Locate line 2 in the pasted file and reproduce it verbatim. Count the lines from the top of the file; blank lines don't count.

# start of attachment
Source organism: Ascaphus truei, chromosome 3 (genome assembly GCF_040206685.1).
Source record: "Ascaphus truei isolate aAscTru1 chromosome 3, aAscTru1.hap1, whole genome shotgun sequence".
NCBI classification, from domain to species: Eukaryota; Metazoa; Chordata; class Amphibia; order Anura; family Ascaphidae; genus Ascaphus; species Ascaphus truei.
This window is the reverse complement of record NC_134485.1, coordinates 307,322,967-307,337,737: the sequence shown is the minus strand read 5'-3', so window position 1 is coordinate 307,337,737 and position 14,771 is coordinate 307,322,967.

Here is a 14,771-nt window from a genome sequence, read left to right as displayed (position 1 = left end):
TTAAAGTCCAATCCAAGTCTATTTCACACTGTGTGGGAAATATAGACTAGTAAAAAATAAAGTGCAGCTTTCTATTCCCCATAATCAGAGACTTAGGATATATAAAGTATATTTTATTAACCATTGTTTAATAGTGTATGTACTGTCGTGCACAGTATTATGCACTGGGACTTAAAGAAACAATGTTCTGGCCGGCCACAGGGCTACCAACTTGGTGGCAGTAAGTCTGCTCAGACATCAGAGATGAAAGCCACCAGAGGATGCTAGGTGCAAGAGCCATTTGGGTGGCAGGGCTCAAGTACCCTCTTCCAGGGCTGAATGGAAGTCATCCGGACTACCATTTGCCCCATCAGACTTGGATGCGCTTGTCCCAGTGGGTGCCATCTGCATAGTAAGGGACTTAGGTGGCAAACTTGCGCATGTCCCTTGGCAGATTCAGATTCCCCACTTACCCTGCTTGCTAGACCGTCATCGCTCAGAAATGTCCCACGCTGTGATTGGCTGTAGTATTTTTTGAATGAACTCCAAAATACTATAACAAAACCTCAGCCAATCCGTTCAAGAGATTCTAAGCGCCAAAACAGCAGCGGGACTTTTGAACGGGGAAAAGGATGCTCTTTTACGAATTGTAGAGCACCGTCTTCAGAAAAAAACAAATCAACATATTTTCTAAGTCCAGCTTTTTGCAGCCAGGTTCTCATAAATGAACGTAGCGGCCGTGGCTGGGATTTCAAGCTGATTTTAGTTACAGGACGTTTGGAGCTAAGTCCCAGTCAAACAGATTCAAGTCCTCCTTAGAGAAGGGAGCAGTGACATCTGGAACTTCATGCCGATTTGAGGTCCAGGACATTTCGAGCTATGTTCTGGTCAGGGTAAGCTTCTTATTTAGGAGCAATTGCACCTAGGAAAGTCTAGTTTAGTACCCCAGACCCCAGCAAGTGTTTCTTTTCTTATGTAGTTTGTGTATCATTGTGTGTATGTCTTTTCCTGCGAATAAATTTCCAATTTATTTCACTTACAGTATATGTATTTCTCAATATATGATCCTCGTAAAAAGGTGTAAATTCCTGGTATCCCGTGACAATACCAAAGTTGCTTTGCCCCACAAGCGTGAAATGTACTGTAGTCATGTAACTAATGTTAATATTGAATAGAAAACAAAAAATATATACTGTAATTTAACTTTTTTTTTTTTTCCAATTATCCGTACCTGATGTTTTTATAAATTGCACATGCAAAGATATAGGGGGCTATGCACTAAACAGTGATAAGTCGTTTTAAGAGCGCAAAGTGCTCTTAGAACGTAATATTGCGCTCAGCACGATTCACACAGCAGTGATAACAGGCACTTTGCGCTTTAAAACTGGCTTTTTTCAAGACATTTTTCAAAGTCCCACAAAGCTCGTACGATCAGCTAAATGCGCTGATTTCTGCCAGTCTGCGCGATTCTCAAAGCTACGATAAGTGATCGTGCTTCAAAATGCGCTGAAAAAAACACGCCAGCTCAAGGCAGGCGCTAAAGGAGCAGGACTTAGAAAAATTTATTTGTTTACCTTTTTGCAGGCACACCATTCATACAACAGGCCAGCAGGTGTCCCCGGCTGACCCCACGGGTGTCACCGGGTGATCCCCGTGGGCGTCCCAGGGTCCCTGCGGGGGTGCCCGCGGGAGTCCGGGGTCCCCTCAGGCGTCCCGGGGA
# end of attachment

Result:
Source record: "Ascaphus truei isolate aAscTru1 chromosome 3, aAscTru1.hap1, whole genome shotgun sequence".